Silicon Photo-Multipliers (SiPMs) have emerged as a compelling photo-sensor solution. In contrast to the widely used Photo-Multipliers Tubes, SiPMs have high single Photon Detection Efficiency (PDE) with low radioactivity. The number of electron-hole pairs produced per photon is an essential parameter for understanding their photon detection efficiency. Previous measurements performed with photodiodes have shown that the number of electron-hole pairs produced per photon increase with photon energy and is higher than unity for wavelengths of below 300. The purpose of this talk is to propose a new experimental method to measure the produced electron-hole pair and, also considering avalanche triggering probability and probability for photoelectron extraction from the surface of the Silicon in the generated current in below and above brake-down regime.

Keywords: Enriched Xenon Observatory experiment (nEXO), Photon Detection Efficiency (PDE), Silicon Photo-Multipliers (SiPMs)
10:30 AM N-25-06

Developments Towards Backside Illuminated Silicon Photomultipliers at Fondazione Bruno Kessler (#399)

A. Mazzi1, G. Paternoster1, A. G. Gola1, F. Acerbi1, P. Bellutti1, G. Borghi1, L. Ferrario1, A. Ficorella1, S. Merzi1, L. Parellada Monreal1

1 Fondazione Bruno Kessler, Sensors and Devices, Trento, Italy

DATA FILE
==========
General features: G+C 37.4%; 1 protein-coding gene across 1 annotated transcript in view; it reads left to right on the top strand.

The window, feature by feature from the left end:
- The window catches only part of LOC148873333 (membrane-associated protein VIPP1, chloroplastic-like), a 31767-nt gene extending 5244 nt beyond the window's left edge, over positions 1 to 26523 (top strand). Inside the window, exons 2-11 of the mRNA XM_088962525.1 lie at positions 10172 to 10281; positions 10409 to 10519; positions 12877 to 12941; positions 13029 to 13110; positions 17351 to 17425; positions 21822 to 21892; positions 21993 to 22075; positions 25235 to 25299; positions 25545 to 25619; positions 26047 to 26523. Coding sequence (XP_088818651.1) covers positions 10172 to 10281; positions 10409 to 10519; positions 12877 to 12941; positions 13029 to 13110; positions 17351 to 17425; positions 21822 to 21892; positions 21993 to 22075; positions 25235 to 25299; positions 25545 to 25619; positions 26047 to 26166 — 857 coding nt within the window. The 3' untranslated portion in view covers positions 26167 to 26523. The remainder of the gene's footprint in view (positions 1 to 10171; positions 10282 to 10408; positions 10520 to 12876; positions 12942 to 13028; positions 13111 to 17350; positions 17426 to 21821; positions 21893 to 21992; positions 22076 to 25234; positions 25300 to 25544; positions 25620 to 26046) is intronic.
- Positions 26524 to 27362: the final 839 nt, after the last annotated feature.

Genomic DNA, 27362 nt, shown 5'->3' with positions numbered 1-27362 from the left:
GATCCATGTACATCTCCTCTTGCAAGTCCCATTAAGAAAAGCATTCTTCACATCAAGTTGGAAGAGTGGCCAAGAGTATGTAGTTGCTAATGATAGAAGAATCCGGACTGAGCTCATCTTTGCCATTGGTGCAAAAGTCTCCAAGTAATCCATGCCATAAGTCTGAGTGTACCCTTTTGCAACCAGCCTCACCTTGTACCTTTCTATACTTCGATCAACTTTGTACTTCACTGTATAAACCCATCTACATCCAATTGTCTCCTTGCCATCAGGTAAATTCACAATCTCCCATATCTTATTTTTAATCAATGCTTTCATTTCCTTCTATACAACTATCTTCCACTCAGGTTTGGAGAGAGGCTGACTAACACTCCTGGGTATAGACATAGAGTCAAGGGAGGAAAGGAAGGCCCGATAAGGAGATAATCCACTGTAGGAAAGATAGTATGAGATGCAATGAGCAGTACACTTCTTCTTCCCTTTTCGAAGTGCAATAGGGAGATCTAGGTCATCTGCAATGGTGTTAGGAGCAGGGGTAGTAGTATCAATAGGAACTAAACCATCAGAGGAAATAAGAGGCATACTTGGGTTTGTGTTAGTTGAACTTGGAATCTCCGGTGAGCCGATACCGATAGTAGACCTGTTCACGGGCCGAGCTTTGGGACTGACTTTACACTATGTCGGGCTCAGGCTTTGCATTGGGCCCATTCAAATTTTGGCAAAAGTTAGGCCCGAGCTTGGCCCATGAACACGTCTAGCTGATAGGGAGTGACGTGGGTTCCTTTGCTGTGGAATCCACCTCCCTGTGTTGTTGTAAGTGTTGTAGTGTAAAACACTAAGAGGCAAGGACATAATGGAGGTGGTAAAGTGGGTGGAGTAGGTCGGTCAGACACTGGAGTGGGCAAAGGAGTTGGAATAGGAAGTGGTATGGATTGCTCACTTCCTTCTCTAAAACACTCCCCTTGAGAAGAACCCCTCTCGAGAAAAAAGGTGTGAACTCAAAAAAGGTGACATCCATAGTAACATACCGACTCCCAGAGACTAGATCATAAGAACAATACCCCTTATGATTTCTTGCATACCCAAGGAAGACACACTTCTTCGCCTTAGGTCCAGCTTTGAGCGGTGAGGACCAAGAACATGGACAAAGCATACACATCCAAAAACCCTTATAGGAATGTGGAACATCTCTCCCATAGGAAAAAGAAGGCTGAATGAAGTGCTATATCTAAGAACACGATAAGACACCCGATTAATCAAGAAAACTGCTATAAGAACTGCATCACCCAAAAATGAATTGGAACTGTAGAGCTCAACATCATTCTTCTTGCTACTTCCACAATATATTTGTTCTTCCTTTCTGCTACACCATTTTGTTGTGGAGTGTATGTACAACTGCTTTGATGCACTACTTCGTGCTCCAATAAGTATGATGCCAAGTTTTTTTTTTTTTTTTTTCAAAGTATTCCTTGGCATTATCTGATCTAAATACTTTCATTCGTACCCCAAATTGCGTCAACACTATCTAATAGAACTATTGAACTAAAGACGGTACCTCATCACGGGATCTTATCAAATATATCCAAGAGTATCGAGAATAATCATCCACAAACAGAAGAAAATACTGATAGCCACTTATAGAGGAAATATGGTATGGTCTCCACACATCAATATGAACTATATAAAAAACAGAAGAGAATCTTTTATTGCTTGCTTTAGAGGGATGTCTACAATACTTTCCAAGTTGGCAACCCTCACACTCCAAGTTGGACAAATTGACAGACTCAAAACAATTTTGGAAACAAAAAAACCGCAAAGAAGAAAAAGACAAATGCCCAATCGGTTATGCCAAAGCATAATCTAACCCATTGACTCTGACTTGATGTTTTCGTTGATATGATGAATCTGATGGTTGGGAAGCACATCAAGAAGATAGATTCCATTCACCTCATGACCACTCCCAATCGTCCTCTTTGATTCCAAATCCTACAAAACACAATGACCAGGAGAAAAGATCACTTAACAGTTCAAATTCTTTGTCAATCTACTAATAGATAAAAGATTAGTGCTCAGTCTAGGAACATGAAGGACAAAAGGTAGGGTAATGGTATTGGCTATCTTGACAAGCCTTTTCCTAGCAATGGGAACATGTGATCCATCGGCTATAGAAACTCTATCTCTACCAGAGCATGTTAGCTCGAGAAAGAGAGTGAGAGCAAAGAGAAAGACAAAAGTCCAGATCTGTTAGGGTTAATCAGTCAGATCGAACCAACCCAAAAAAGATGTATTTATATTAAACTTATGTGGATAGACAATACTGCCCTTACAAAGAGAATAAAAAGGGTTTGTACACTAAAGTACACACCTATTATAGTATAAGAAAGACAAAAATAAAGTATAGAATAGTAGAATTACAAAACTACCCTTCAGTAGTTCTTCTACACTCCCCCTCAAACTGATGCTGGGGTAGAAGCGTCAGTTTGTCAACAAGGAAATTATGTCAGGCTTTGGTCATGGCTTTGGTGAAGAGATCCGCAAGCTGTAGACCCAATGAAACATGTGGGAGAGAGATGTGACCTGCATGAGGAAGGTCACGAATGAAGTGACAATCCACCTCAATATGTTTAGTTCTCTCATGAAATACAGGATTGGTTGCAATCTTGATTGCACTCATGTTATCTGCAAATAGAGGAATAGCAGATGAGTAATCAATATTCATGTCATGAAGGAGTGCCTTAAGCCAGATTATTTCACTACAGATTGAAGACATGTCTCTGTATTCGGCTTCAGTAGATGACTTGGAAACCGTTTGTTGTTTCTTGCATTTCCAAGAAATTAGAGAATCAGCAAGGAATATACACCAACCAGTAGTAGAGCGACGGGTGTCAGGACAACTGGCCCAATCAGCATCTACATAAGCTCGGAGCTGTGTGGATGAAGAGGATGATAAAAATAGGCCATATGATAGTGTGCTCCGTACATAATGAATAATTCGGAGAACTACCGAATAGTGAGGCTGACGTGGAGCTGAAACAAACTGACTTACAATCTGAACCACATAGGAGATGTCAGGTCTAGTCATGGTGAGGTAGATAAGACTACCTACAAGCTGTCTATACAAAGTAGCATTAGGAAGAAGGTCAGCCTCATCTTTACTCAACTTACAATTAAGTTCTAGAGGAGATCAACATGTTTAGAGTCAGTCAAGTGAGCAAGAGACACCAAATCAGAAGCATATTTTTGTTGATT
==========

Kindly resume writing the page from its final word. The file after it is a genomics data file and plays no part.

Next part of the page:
Silicon photomultipliers (SiPMs) are becoming the detector of choice in many fields, including medical instrumentation, industry and scientific experiments. The sensitivity of SiPMs typically covers the entire visible range but, in some applications, sensitivity in the vacuum ultraviolet (VUV) or near infrared (NIR) range is required, posing significant challenges in the technology development and in the device design. Fondazione Bruno Kessler (FBK) is now involved in research programs and instrumental upgrades towards the realization of backside illuminated (BSI) SiPMs. A first demonstration of BSI SiPMs has been recently obtained. A batch of SiPM wafers was thinned to a final thickness of about 10 μm, a few microns in excess compared to the nominal epitaxial layer thickness. An anti-reflective coating was built on the backside and a glass carrier wafer was permanently bonded in order to provide mechanical stability. Although this was a preliminary attempt, mainly intended as a process demonstration, this batch of thinned substrate SiPMs provided an increased photon detection efficiency (PDE) in the NIR range when operated in BSI configuration. The increase in the PDE was of about 50% at 900 nm in devices with metal reflectors, compared to the same front side illuminated technology. Further developments are in progress at FBK towards a BSI SiPM technology optimized for VUV light detection. In several frontier physics experiments, the direct detection of scintillation light produced by liquid noble elements is needed, ranging from 80 nm (He and Ne) to 178 nm (Xe). A BSI SiPM approach could bring several advantages in these fields, such as more flexibility in the entrance window fabrication and the potential of exploiting 3D-integration strategies.